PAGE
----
Thoughts on the feasibility/desirability of incorporating this into SPM are welcome along with thoughts on the general approach.

Extensions

There is an advantage to keeping the solution generic to allow for additional build plugins in the future, for example something like code generation-

let package = Package(
    name: "SomePackage",
    platforms: [
      .macOS(.v10_13), .iOS(.v10)
    ],
    products: [
        .library(
            name: "SomePackage",
            targets: ["SomePackage"]),
        .library(
            name: "GeneratedPackage",
            targets: ["GeneratedPackage"]),
        .library(
            name: "ConsumingPackage",
            targets: ["ConsumingPackage"]),
        .library(
            name: "ConsumedPackage",
            targets: ["ConsumedPackage"]),
    ],
    dependencies: [
        .package(url: "https://github.com/org/some-dependency.git", from: "1.0.0"),
        .package(url: "https://github.com/org/dependency-transform.git", from: "1.0.0"),
        .package(url: "https://github.com/org/model-generation.git", from: "1.0.0"),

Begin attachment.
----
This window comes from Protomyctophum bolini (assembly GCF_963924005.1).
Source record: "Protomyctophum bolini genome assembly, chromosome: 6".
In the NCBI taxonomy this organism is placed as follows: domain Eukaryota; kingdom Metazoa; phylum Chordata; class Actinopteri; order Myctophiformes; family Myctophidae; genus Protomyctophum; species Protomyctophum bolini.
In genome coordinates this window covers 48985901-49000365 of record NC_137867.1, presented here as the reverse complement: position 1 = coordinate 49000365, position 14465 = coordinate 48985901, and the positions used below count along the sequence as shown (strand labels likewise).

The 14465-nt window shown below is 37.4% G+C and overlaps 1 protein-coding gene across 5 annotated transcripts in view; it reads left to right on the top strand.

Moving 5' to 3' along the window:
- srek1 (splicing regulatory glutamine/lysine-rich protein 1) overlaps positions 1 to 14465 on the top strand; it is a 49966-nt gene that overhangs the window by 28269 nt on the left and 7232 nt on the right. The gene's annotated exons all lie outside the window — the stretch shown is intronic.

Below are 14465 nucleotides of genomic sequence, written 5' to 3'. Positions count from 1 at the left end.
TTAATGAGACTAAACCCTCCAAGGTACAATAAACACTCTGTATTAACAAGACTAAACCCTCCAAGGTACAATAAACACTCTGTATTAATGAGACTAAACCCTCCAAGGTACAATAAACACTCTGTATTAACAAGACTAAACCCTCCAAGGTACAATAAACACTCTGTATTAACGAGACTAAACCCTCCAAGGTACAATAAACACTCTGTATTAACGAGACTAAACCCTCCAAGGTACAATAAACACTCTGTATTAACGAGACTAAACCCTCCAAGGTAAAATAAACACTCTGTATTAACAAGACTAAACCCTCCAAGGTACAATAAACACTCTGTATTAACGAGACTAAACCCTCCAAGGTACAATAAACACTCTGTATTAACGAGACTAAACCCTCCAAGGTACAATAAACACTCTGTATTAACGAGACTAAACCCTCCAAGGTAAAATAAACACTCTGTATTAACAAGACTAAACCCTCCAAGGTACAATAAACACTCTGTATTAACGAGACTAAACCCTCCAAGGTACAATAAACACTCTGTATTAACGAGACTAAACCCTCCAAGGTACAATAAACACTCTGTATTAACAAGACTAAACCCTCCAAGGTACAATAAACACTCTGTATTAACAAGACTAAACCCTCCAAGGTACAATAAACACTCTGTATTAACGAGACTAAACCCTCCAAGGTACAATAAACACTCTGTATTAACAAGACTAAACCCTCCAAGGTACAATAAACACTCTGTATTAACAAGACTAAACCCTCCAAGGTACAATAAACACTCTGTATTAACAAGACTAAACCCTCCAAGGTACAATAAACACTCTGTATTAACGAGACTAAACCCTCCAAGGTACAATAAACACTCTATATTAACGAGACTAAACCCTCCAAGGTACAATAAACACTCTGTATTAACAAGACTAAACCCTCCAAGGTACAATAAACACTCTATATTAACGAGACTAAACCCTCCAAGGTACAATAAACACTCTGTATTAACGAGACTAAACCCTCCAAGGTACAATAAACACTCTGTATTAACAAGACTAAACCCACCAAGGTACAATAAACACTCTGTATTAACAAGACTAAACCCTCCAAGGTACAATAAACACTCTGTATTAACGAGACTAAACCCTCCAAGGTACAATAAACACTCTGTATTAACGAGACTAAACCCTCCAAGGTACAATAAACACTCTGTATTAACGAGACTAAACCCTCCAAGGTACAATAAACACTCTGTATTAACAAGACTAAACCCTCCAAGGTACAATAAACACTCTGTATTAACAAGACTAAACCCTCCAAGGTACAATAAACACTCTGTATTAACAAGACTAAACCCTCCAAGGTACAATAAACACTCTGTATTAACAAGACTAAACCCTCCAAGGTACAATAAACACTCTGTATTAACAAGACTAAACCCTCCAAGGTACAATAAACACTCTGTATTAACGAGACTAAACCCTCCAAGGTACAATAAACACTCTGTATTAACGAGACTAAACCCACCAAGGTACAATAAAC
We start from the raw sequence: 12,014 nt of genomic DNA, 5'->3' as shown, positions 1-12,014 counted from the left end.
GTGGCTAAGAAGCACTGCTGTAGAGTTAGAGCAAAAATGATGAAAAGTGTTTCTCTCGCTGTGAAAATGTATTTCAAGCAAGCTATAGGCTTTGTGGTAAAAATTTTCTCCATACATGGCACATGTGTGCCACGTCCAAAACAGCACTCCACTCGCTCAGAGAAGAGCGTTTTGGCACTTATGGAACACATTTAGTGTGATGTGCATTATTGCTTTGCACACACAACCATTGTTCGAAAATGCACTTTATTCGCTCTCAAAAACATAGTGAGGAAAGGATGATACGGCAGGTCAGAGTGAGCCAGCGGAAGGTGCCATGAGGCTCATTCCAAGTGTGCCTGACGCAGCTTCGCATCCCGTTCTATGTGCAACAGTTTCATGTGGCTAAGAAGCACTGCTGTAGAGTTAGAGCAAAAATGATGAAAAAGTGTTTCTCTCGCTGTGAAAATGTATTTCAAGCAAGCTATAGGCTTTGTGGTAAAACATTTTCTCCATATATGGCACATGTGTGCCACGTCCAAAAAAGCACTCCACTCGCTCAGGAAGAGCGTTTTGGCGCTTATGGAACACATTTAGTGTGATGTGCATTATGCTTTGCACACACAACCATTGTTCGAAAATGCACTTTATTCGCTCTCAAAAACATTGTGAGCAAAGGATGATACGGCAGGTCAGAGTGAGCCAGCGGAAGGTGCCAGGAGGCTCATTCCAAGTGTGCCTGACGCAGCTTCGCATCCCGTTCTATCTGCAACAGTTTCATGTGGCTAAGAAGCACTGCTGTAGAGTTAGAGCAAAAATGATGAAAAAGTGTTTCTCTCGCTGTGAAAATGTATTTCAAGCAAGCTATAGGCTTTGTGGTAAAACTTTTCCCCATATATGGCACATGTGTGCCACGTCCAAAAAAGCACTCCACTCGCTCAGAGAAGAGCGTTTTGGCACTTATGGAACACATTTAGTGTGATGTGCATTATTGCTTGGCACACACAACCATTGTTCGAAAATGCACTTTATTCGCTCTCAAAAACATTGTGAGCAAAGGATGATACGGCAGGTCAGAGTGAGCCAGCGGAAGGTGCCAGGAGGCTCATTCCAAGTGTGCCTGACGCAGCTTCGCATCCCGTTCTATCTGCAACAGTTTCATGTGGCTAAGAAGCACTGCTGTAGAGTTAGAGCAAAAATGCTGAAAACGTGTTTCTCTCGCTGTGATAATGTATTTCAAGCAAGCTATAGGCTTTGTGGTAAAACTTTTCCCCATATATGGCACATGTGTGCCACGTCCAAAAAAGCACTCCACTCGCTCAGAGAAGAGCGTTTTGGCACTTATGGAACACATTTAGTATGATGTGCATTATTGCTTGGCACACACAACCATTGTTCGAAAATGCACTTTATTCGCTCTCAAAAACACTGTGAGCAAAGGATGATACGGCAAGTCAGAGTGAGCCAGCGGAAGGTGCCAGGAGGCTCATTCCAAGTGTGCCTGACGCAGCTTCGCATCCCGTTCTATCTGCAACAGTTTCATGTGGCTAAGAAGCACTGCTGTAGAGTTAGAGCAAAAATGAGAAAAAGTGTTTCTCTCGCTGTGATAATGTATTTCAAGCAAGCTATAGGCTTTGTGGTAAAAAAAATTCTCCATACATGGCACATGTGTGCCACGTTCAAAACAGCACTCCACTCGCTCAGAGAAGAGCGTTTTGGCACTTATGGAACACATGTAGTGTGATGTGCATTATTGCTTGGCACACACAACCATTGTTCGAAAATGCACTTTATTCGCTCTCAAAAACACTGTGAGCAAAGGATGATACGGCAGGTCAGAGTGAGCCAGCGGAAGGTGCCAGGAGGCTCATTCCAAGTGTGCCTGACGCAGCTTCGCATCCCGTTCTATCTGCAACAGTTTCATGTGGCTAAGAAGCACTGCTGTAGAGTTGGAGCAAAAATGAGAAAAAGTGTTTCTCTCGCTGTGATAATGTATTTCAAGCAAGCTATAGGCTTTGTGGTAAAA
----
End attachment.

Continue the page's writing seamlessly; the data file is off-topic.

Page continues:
],
    plugins: [
        .dependencyTransform(executable: .product(name: "DependencyTransform", package: "dependency-transform"),
                             condition: .when(environment: ["MIRROR_DEPENDENCIES"])),
        .codeGeneration(name: "ModelGeneration",
                        executable: .product(name: "ModelGeneration", package: "model-generation"),
                        parameters: [
                            "SWAGGER_PATH": "Swagger.yml"
                        ],
                        dependencies: [
                            "OPERATIONS_PACKAGE": .target(name: "ConsumedPackage"),
                        ])
    ],
    targets: [
        .target(
            name: "SomePackage", dependencies: [
                .product(name: "Dependency", package: "some-dependency"),
            ]),
        .target(
            name: "GeneratedPackage", .generatedBy("ModelGeneration")),
        .target(
            name: "ConsumingPackage", dependencies: [
                .target(name: "GeneratedPackage"),
            ]),
        .target(
            name: "ConsumedPackage", dependencies: [
            ])
    ],
    swiftLanguageVersions: [.v5]
)

Which would follow a similar model; a codeGeneration plugin would have to point to an executable product that responds to a different command-line protocol in order to interact with the build process.